Windows 8. Love it or hate it, it’s what you can expect to be using if you buy a new PC these days. Microsoft stirred up more controversy with its latest operating system than anything in recent memory by completely changing the familiar Start button based interface we’ve come to love over the last 18-or-so years. In its place is a screen full of bright colors and big tiles, and with Windows 8.1 Microsoft’s flashy new OS is getting its first facelift. Overall, the changes are minor, but bring some much-needed options and tweaks to make Windows 8 more comfortable.
What Is Windows 8.1?
A free “service pack” for users of Windows 8 that introduces bug fixes, options requested by users, and a few new features.
When Windows 8.1 boots, you probably won’t notice many differences right away. The “Metro” screen is still full of tiles, and the desktop looks like the same desktop you had before you installed the upgrade. Your “Charms” bar still shows up when you move your mouse to one of the right corners of your screen, except now it positions itself towards the top or bottom depending on which corner you use to open it. You can also resize, move, and group tiles easily on the Metro screen, but other than that, it pretty much looks identical.
However, if you dig a bit deeper, you’ll being to see the improvements:
Return of the Start Button!
Hello old friend! Due to popular demand, the Start Button is back.
If you click on the new Start button, it simply returns you to the Metro tile screen, so Metro tiles are your new Start menu (as was originally intended, but poorly executed). You can also right-click on the button to get a list of common Windows controls, such as Programs and Features, Power Options, Task Manager, and more.
This is becoming one of my favorite features of Windows 8.1: the “Omnisearch Tool” allows you to start typing while on the Metro screen, and it will find anything you want. If you haven’t used it, try it! Just type (no window needed), and a search window will appear, showing you relevant information. Can’t find an app? Just type the title and it appears. Want to do a web search for giraffes? Type “giraffes” and check out your options. I’m finding myself using Omnisearch more and more.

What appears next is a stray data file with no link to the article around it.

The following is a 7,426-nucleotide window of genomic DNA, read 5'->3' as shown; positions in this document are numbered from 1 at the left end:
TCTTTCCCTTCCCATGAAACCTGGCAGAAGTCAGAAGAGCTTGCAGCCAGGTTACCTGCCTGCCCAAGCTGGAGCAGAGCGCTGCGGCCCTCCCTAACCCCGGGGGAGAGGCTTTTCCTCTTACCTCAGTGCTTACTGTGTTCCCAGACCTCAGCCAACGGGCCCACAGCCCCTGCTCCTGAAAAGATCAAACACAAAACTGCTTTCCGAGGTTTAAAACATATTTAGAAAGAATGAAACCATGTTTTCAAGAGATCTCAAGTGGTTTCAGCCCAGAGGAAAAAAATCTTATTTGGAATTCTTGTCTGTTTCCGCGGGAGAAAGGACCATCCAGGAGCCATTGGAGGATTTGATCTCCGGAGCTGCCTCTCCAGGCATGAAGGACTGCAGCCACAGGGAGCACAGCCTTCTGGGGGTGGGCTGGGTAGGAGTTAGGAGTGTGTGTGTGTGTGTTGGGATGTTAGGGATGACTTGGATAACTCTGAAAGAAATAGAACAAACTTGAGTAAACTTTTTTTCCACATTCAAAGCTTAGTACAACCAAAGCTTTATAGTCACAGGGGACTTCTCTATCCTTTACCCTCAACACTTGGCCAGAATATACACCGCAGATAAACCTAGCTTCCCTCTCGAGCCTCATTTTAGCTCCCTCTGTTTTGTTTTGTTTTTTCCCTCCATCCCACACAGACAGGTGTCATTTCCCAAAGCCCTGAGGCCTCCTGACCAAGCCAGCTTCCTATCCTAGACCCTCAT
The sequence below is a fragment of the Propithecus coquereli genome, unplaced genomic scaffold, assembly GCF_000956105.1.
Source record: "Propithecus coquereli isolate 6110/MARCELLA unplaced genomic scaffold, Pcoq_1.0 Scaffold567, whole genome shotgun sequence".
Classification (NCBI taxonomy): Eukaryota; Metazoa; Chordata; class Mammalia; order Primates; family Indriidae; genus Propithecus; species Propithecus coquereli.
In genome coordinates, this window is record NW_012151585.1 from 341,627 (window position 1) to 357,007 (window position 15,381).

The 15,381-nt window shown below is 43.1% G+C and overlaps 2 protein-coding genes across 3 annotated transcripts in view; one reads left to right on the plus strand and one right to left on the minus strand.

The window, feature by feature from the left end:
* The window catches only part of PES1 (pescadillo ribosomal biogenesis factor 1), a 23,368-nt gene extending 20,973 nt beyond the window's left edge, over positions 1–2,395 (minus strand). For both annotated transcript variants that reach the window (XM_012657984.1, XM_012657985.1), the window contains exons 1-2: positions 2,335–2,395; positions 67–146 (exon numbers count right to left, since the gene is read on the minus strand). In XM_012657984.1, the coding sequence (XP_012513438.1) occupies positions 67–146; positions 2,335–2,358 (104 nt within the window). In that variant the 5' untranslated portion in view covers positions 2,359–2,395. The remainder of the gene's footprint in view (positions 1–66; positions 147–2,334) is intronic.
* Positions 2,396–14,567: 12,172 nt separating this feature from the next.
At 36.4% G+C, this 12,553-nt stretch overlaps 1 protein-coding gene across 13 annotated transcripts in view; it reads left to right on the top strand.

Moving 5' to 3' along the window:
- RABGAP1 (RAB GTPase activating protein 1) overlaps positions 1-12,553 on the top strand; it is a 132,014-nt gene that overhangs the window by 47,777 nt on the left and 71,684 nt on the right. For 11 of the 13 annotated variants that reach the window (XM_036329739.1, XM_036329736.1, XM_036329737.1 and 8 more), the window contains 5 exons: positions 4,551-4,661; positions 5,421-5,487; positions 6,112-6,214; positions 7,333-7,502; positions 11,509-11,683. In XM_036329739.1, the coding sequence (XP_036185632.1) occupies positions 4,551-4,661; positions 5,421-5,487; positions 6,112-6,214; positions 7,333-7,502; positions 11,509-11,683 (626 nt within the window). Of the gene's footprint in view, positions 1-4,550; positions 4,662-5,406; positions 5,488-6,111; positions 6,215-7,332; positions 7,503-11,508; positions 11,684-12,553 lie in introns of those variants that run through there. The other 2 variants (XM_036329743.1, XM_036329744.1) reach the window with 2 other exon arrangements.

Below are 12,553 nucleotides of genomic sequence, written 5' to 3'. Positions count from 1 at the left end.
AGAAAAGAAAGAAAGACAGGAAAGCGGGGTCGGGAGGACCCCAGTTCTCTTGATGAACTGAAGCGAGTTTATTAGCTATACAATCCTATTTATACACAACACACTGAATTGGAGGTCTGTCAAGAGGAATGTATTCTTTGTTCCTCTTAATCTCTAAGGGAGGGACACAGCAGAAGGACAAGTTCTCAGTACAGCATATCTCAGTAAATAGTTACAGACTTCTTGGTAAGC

Boot to Desktop
Microsoft gets it…the Metro tile screen isn’t everyone’s cup of tea. If you’d rather be in Desktop land when you start up your computer, a simple checkbox solves all your problems. From the Metro screen, type “Taskbar and Navigation” (See? That Omnitool is awesome!), open “Taskbar and Navagation” icon, and a settings window will appear. Click the Navigation tab, then checkmark Go to the desktop instead of Start when I sign in, and click OK. From that point on, anytime you start your computer, it will to right to your beloved desktop.
Metro Background Wallpaper Matching
This is one of those “it doesn’t look like it matters, but it does” features. When the Metro screen has the same background as your desktop, it makes your experience feel more connected–you’re no longer switching screens, you’re simply bringing up options. It’s minor, but I suggest giving it a try. Go to the Taskbar and Navigation properties (as mentioned above), and checkmark the “Display desktop background on Start”.
Move, Resize, and Group Tiles
If you right-click on a tile, you now get options to resize the tile to your preference, and you can put tiles into locked groups. Groups prevent tiles from being spread into a sprawling mess as in the last version. You’re then able to freely move tiles around inside the groups.
Likes and Dislikes
Windows 8.1 is essentially a tweak for Windows 8. It fixes some of the inconsistencies an annoyances that plagued the operating system’s initial release, and adds some things that users requested. I like these enhancements, as it finally makes Windows feel completely usable without the need for add-ons for the first time since I started using it. The Omnisearch additions are fantastic, and the new organizational features of tiles helps keep things organized and easy to find.
While this new version catered to the “old-schoolers” by allowing you to boot to the desktop, it’s obvious that the majority of Microsoft’s attention is going to go toward the Metro screen from now on. More and more apps are appearing in the App Store to replace your desktop applications, so expect your work environment to transition in the coming years. Metro tiles still haven’t grown on me, as working on the Metro screen seems confining…like I should be able to do more things at once than I’m actually allowed to do. It has a tablet mentality to it that, at the moment, is still a bit clumsy and cumbersome for desktop or laptop use.
Windows 8.1 is available as a free upgrade for current Windows 8 users from the Microsoft Apps Store. Be warned that it is a 3.3GB download, so if you’re on a limited data connection, you’ll want to use an alternate Internet connection to install.
TOAST.net customers can now set up the Windows 8 email app using the Email Setup Wizard